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Council approves rezoning second time around

High-density proposed for Sara Road

The addition of a drainage ditch is all it took for council members to approve a rezoning request Tuesday for a new high-density development proposed for Sara Road.

While the first step is not complete, city officials say there are still many more hurdles to jump before the development will be finalized and building will begin.

By a vote of 4-2, the council approved the request unlike in February, when the rezoning was voted down 4-3, after numerous residents attended both the Planning Commission and council meetings to complain about drainage concerns.

The proposed “The Reserve at Sara” addition is led by Mark Ritchie of Civil Design & Survey in Edmond, and Mustang resident and home builder Jim Sheppard, who owns the 25 acres.

Vice Mayor Jess Schweinberg of Ward 6 commented in Tuesday’s meeting that the drainage issues for nearby residents in the Clear Springs addition could be eliminated with the proposed drainage channel. He said the addition was built 50 years ago, which was before the city was even incorporated.

A handful of individuals spoke during the rezoning public hearing including Robert Duke, who lives on Magnolia Terrace, and Donna Skidmore, who spoke on behalf of her parents who live on E. Lea Terrace.

Duke was bothered by Mustang’s growth, saying the city is doing too much developing. Skidmore expressed concerns about drainage, property values increasing and the added tax burden on her parents, and the small lots in the proposed addition.

Residents also previously expressed concerns about added traffic on Sara Road and S.W. 59th Street if the development were built. Schweinberg said in Tuesday’s meeting he also lives in this area but anticipates the new turnpike to help.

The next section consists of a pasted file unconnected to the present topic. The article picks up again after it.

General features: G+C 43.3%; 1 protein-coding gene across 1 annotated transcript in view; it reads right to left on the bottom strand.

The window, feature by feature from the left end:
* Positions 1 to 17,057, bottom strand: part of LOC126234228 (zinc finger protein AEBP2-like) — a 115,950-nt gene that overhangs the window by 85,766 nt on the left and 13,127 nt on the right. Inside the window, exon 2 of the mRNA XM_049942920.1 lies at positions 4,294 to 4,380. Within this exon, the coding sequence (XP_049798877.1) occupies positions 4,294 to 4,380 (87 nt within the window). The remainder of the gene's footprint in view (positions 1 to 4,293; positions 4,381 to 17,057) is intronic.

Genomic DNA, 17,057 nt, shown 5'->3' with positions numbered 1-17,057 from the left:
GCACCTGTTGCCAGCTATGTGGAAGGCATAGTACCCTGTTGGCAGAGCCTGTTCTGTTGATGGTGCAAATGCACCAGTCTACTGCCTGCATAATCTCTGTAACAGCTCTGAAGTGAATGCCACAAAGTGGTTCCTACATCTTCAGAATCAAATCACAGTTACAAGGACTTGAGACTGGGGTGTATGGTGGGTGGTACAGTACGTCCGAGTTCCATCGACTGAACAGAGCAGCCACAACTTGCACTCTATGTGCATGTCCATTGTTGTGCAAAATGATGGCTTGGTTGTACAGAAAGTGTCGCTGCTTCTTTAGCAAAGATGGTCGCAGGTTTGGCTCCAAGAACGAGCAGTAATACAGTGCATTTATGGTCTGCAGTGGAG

“We are held prisoner by Oklahoma City because they have to do their part in order for us to do our part,” he said, referring to how road improvements cannot be made to 59th Street without Oklahoma City’s partnership.

He then said the city cannot hold Mustang’s remaining properties prisoner in order to keep Mustang’s country feel.

“If they can’t convince us as a council that they can fix the drainage issues, we don’t have to approve this,” he said.

Schweinberg went on to make the motion for the council to approve the rezoning request. He, along with Mayor Jay Adams, Brian Grider and Josh Leete voted in favor, while Kevin Riley, Linda Hagan voted against it. Terry Jones left the meeting early before the vote.

Back in February, Leete’s predecessor, Kathleen Moon-Staples voted against the rezoning, as did Jones, Hagan and Riley, who represents the ward the development would be located in, if approved.

After the rezoning was defeated last time, Community Development Director Melissa Helsel said the developer could not come back with a different zoning classification before six months. She also said a slight change in the PUD could be brought back, if the city attorney thought it was acceptable.

Helsel said Ritchie and Sheppard’s rezoning application this time included moving the fence line five feet north on the south side of the property from the original application and the addition of the drainage channel.

The channel will have to be wide enough to allow for maintenance and its width will be determined via a study, Helsel said.

“You can’t make the problem worse and have to remain neutral or better,” Helsel said about the drainage in new developments.

The next steps in the approval process are the preliminary and final plats for the development.

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